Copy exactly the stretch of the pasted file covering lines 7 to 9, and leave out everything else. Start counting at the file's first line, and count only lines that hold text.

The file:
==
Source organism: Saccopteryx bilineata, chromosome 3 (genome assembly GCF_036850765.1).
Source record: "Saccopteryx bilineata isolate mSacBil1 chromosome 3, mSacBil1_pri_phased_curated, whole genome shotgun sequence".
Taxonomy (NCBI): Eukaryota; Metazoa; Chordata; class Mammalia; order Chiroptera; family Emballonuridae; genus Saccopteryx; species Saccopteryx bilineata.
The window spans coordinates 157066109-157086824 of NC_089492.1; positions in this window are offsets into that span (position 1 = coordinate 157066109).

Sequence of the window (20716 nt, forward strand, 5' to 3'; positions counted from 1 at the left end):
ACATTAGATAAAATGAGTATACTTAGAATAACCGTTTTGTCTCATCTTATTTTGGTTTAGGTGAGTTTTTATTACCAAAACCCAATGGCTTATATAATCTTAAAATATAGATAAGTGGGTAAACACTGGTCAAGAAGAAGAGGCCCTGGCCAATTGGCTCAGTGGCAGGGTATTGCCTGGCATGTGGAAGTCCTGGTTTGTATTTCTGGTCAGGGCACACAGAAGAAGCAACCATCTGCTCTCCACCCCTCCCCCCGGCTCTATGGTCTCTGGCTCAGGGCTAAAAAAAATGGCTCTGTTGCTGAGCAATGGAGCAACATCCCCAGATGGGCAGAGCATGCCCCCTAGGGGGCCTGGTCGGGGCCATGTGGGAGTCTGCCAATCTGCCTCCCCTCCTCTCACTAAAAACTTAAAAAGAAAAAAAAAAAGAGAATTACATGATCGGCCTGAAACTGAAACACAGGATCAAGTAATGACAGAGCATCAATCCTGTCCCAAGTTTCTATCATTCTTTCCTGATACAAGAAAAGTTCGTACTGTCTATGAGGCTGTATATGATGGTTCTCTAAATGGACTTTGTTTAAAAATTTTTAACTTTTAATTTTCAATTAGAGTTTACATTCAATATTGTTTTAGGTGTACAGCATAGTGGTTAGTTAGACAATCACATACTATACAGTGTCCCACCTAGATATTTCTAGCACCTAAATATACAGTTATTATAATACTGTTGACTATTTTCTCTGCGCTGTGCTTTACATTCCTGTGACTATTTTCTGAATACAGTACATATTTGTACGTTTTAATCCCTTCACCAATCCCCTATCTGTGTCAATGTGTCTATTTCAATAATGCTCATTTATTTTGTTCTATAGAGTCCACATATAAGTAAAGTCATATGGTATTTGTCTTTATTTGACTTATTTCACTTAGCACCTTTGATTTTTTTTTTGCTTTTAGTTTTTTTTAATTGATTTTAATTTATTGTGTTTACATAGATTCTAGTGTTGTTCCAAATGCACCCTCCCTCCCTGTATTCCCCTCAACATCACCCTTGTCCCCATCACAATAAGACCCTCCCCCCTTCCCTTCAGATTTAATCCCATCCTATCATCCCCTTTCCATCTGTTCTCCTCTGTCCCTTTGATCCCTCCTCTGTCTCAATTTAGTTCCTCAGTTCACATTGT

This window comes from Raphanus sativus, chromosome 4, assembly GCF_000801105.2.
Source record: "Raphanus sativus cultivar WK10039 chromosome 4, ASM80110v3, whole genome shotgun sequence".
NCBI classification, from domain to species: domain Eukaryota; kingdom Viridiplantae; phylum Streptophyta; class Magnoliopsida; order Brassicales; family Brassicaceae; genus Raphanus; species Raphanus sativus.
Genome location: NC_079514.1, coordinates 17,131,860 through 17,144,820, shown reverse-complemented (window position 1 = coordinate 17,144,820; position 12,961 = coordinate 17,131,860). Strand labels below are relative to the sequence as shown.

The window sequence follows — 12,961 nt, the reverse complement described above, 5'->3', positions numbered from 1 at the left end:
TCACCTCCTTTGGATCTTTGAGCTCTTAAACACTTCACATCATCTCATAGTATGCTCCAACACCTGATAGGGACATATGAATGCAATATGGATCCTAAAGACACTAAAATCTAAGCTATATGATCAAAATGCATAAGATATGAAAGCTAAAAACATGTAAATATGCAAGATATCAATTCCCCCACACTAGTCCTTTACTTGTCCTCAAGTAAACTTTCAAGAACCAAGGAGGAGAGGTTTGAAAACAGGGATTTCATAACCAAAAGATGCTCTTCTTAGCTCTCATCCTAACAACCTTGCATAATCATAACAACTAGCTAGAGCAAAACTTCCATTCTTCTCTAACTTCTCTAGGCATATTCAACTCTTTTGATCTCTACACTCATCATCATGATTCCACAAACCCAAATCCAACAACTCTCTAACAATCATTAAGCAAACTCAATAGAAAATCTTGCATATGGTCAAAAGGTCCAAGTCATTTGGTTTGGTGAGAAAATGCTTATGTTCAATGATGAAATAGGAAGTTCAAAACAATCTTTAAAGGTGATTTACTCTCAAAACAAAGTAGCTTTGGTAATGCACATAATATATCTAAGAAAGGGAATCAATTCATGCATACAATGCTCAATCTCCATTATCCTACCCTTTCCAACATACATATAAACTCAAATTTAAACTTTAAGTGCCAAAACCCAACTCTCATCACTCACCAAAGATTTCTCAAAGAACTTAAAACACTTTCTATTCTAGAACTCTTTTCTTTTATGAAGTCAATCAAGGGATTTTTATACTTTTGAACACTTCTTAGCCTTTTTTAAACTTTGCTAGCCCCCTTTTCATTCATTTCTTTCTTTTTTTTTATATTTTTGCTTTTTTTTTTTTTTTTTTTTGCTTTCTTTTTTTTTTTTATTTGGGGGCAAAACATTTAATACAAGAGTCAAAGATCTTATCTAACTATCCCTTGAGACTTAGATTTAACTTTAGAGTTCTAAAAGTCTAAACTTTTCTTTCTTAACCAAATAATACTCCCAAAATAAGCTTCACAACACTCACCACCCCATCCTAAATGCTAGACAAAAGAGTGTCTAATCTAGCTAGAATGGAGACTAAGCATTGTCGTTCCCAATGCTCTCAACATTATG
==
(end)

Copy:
This window comes from Raphanus sativus, chromosome 4, assembly GCF_000801105.2.
Source record: "Raphanus sativus cultivar WK10039 chromosome 4, ASM80110v3, whole genome shotgun sequence".
NCBI classification, from domain to species: domain Eukaryota; kingdom Viridiplantae; phylum Streptophyta; class Magnoliopsida; order Brassicales; family Brassicaceae; genus Raphanus; species Raphanus sativus.